Recommendation: Create department-specific nomenclature so each template is easy to find no matter who is accessing the templates. You can either put the department at the front of the name or create an acronym, then a dash, and then the actual name.
Step 8: Click “Add a to-do”
To start making the list, just hit “Add a to-do” and it will create the first list item.
Step 9: Fill in Necessary Details & Save
Make sure your to-do item is as detailed as it needs to be for anyone else to use without questions. If one person is always responsible for that task, assign it to them. Put resources, instructions, and other information in the description—only information that is universally needed when the template is used.
Click “Save changes” to create your to-do list item and add it to the template.
Step 10: Navigate to Project To-Dos & Click “+ New List”
Repeat steps 1 and 2 by navigating to the project dashboard and clicking on the “To-do list” section.
Step 11: Hit “Use to-do list template…”
Repeat step 4 by clicking “+ New list”, and then select the option to use a to-do list template.
Step 12: Select Your New Template
Choose the template you created from the options available in order to start using it.
Step 13: Use Your Template From the “To-dos” Section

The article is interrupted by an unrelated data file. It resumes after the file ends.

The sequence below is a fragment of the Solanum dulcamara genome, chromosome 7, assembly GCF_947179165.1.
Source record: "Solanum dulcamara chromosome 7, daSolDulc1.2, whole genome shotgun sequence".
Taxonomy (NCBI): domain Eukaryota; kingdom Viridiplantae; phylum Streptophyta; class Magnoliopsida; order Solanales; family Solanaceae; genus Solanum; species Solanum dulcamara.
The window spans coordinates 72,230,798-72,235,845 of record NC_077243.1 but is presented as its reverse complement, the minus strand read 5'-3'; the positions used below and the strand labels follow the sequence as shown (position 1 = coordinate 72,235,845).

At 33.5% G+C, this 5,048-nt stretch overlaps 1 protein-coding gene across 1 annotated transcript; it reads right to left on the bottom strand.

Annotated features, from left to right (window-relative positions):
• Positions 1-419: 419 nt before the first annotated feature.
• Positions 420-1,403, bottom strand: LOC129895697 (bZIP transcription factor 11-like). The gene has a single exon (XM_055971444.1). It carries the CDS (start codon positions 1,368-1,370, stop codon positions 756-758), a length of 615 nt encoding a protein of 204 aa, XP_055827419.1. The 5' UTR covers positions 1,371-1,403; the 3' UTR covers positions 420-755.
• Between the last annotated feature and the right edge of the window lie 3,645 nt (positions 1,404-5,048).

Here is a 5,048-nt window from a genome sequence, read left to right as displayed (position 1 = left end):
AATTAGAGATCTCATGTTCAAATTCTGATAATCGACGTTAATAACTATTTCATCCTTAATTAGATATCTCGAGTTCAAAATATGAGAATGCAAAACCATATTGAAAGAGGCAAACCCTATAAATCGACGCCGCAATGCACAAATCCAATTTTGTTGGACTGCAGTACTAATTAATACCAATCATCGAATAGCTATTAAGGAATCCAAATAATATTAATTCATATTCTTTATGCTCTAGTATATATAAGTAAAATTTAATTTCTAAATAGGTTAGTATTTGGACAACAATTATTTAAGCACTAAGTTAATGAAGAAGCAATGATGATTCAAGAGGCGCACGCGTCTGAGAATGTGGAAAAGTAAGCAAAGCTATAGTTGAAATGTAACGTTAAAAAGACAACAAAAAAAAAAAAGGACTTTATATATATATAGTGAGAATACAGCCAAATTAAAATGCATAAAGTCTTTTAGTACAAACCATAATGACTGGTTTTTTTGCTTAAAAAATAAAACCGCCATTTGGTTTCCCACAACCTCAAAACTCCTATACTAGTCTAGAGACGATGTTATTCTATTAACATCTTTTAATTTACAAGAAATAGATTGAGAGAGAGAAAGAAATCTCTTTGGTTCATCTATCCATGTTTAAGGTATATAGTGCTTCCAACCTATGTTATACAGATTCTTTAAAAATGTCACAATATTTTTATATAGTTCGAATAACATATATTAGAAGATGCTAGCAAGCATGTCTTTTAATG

From here, you can assign to-dos to specific people, add more detailed information for what this specific template will be used for, and even change the name.
Make sure to select whether or not a client will need access to this list for progress tracking—recommended for easier client communication.
Weekly & Daily To-Do List Template Ideas and Examples
Templates save time and labor costs. If you make them well, anyone should be able to use them, no matter if they were the creator or not.
Here are some templates to implement to cut down on decision fatigue and get more quality work done:
Weekly To-Do List Template:
Your role may have recurring to-dos in the midst of other projects, like if you work in marketing and have to check social media DMs, engage on the apps, or even remove unsavory comments from ads.
Here’s how you can create a Weekly project with a specific to-do list to help you accomplish them.
- Create a new project and name it “weekly”
- Edit the visible tools in the project view by clicking the three horizontal dots in the upper right corner and then “change tools”